Jordan Henderson has attempted to apologise for any hurt he has caused to the LGBTQ+ community and says his move to Saudi Arabia can help the gay rights movement.
The England midfielder was a high-profile and vocal supporter of LGBTQ+ rights as Liverpool captain but has been heavily criticised after agreeing to a lucrative switch to the Saudi Pro League club Al-Ettifaq.
In an interview with The Athletic (£), the 33-year-old said the angry reaction to his move to a country which criminalises homosexuality has hurt him and hopes his presence in Saudi Arabia can help bring about positive change. He also said he would not “rule out” wearing rainbow laces while playing for Al-Ettifaq.
Henderson said: “I can understand the frustration. I can understand the anger. I get it. All I can say around that is that I’m sorry that they feel like that. My intention was never, ever to hurt anyone. My intention has always been to help causes and communities where I felt like they have asked for my help.”
When told the England LGBTQ+ fan group Pride in Football had urged its followers to turn their backs on him, Henderson said: “It hurts to hear that. I do care. I’m not one of these people who goes home, forgets about everything and is just like: ’I’m fine, my family is fine, just crack on’. I do think about things a lot.
“But at the same time, I knew people can look at it like that and they’re entitled to their opinion, they’re entitled to feel like that. All I can say is that I apologise, I’m sorry that I’ve made them feel that way. But I haven’t changed as a person.”
Henderson said he understands the criticism he received, but insists his values and beliefs have not changed. “All I’ve ever tried to do is help. And when I’ve been asked for help, I’ve gone above and beyond to help,” he said. “I’ve worn the laces. I’ve worn the armband. I’ve spoken to people in that community to try to use my profile to help them. That’s all I’ve ever tried to do.
Henderson, who said he would not have agreed to the £12m move if Liverpool had wanted him to stay, said: “I have never tried to change laws or rules in England, never mind in a different country where I’m not from. So I’m not saying that I’m going there to do that.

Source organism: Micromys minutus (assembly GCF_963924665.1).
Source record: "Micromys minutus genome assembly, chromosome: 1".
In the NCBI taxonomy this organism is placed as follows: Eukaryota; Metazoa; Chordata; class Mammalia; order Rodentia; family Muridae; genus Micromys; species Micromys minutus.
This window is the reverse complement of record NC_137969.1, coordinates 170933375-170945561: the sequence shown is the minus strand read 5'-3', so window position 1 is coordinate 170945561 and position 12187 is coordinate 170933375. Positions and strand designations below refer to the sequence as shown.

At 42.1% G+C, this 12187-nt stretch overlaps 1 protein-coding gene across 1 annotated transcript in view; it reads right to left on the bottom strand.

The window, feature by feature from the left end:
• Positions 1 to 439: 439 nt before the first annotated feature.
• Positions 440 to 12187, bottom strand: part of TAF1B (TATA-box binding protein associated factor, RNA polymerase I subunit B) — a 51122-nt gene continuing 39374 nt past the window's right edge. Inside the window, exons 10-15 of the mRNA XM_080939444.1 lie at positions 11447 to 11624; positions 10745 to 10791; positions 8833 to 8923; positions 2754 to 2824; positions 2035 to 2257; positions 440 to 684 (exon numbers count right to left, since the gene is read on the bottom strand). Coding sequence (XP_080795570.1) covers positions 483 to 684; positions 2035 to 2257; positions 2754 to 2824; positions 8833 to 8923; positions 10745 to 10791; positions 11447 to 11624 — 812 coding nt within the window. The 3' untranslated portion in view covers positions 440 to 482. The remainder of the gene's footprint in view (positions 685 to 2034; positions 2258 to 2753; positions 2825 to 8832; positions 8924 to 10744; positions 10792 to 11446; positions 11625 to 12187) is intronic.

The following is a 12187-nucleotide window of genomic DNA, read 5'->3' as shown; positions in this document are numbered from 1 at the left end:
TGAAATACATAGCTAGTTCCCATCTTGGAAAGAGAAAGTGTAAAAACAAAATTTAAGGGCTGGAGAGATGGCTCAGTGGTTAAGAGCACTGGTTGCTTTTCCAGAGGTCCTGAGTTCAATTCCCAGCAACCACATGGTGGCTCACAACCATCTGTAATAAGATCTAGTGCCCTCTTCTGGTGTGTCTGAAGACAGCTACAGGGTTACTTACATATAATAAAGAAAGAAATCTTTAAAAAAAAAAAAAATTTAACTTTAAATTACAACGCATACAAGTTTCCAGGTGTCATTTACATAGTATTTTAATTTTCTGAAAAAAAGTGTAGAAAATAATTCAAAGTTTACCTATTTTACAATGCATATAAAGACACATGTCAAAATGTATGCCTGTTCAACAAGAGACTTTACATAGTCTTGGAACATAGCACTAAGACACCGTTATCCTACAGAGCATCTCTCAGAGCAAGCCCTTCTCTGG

“But what I’m saying is people know what my values are and the people who know me know what my values are. And my values don’t change because I’m going to a different country where the laws of the country might be different.
“Now, I see that as a positive thing. I see that because, from their [Saudi] side, they knew that before signing it. So they knew what my beliefs were. They knew what causes and campaigns I’ve done in the past and not once was it brought up. Not once have they said: ‘You can do this, you can’t do this’.
“And I think it can only be a positive thing to try to open up like around Qatar. In the end, around Qatar, having a World Cup there [in 2022] shined a light on certain issues where I think in the end, I might be wrong, but they changed some rules and regulations to be able to host the World Cup and I think that’s positive. That’s the way you try to create positive change.”
Al-Ettifaq were widely criticised for appearing to censor Henderson’s support for the LGBTQ+ movement by greying out his rainbow armband on an image of the player when announcing his signing on social media.
When asked if he would still wear his rainbow laces, Henderson said: “I wouldn’t rule that out. But at the same time, what I wouldn’t do is disrespect the religion and culture in Saudi Arabia. By doing something like that, if that did disrespect the religion, then no, I’m not going to do that. But if the opportunity comes where I can do it and it doesn’t, then yeah, because that’s my values.”
Henderson, who dismissed reports he was earning £700,000 a week, said he has not been asked to promote Saudi Arabia on social media as part of his deal.